Susan Kruse with contributions from Caroline Wickham-Jones
Bloodstone is a form of jasper (chalcedony) which outcrops on the island of Rùm, to the south of Skye. It was used in prehistory, particularly in the Mesolithic period, to knap into tools. Given the lack of flint in the area, the abundance of Rùm Bloodstone cobbles at and near the source made it an important raw material, as evidenced by the number of sites to make use of it. In addition to its significance in the past, it is also a significant material for archaeologists today as it provides a useful indicator for mobility around a very specific region of the west coast.
Bloodstone objects were found at Camas Daraich, southern Skye (MHG29196), a short sea crossing from the source. In the 7th millennium BC, a lithic working site was situated on the raised beach (Figure 1). A small excavation and surface collection in 2000 recovered almost 3,000 lithics, as well as charcoal and carbonised hazelnut shells; unburnt organic materials did not survive. The artefacts included a number of microliths, scrapers, points and a great deal of debitage from knapping (Figure 2). Raw materials consisted of 46% chalcedonic silica, 33% bloodstone and 19% quartz, with small amounts of other material; due to the similar geologic components it is possible that some of the chalcedonic silicas are also bloodstone.
There has been a great deal of discussion on the chronology of broad and narrow blade microliths. The examples from Camas Dariach vary in width from 4 to 21 mm, with no distinction by raw material (Figure 3). Overall, the dimensions compare fairly closely to Kinloch, Rùm, a Mesolithic site composed predominantly of local bloodstone lithics. Microwear analysis was carried out on the lithics, providing useful insight into use. Of the artefacts examined, over half of the bloodstone pieces had visible traces of use, perhaps suggesting preferential selection for tasks; however, microwear is easier to see on bloodstone and finer-grained materials. Some unretouched flakes and blades also showed evidence of use, something that has been widely evidenced elsewhere and an important insight for those who assess the significance of any lithic assemblage.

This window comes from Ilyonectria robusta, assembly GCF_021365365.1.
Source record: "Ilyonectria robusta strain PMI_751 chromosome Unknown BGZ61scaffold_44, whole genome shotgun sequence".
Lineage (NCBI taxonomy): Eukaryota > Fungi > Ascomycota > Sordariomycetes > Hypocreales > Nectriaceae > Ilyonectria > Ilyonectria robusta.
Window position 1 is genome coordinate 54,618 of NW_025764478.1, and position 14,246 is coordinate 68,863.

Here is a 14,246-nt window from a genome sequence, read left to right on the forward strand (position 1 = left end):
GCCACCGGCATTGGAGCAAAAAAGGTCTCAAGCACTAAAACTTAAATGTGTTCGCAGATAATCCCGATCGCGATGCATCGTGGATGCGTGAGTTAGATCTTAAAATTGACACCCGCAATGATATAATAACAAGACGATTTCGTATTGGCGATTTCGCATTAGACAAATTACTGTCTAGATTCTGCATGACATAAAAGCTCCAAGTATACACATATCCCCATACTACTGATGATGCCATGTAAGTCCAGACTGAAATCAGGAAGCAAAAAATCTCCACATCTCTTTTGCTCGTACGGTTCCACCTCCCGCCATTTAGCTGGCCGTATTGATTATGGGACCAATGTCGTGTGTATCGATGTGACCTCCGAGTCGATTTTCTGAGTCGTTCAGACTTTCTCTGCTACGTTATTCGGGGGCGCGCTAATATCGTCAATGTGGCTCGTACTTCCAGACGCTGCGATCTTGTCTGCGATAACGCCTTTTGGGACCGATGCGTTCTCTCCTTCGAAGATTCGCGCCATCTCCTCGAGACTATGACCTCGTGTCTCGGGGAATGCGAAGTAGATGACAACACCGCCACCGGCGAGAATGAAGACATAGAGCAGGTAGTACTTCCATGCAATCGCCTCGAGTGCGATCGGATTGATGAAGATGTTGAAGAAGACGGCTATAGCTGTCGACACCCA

The radiocarbon dates show activity in the 7th millennium BC, part of a growing number of sites in the area showing human activity at this early period including An Corran and Loch a Sguirr rockshelter on Skye, and Sand, Wester Ross. There are hints that later activity took place, including into the Bronze Age, again not unusual in other Highland Mesolithic sites. While most bloodstone artefacts appear to date to the Mesolithic, there are also examples of the use of this material later on, in the Neolithic and Bronze Age.
Bloodstone artefacts are found in an area of c. 80 km from Rùm, with a few outliers (Figure 4). Lithics from sites closest to the source, such as those on Rùm itself are predominantly made of bloodstone, while the proportion generally tapers off with distance. Some of the lithics at Camas Daraich were made from baked mudstone, another raw material with a distinct source, in this case at Staffin on the north coast of Skye, some 70 km away.
Most of the worked lithics at Camas Daraich show remains of cortex, suggesting they were knapped from pebble nodules. This suggests that the raw materials were imported as unworked pebbles, rather than prepared cores. However, the bloodstone objects show less cortex than other, more local materials, indicating that some testing and selection occurred before transport from the source.
The evidence from Camas Daraich, and other Mesolithic sites in the area, for example at Sand, Wester Ross (Case Study Sand) and An Corran, Skye (Case Study An Corran), shows that raw materials were collected and transported around a relatively limited area. At this point in time there is no clear evidence for exchange networks, though they cannot be ruled out, and many different mechanisms by which stone and other resources may have been procured and moved around the different communities in the area are possible. The limited size of the area over which bloodstone was distributed contrasts with other raw materials, such as Arran pitchstone, which may have spread hundreds of kilometres. Whether or not the distribution of bloodstone formed part of the same community system as that of baked mudstone from northern Skye remains uncertain.
These finds are important for several reasons. The site provides good evidence for early activity in the Mesolithic. It shows the movement of raw materials by boat from the island of Rùm at this period. It also shows the value of microwear analysis which is not as common as it ought to be.
The finds are in the Museum of the Isles, Armadale Castle
Ballin, Torben Bjarke 2018 ‘The procurement of Rhum bloodstone and the Rhum bloodstone exchange network – a social territory in the Scottish Inner Hebrides’, Archäologische Informationen 41, 2018, 241–254.
Wickham-Jones Caroline R 2009 ‘5 Lithic raw material use around the Inner Sound’ in Hardy, Karen and Wickham-Jones, Caroline (eds) 2009, ‘Mesolithic and later sites around the Inner Sound, Scotland: the work of the Scotland’s First Settlers project 1998-2004’, Scottish Archaeological Internet Reports 31.
Wickham-Jones, Caroline R and Hardy, Karen 2004. ‘Camas Daraich: A Mesolithic Site at Point of Sleat, Skye‘, Scottish Archaeological Internet Reports 12.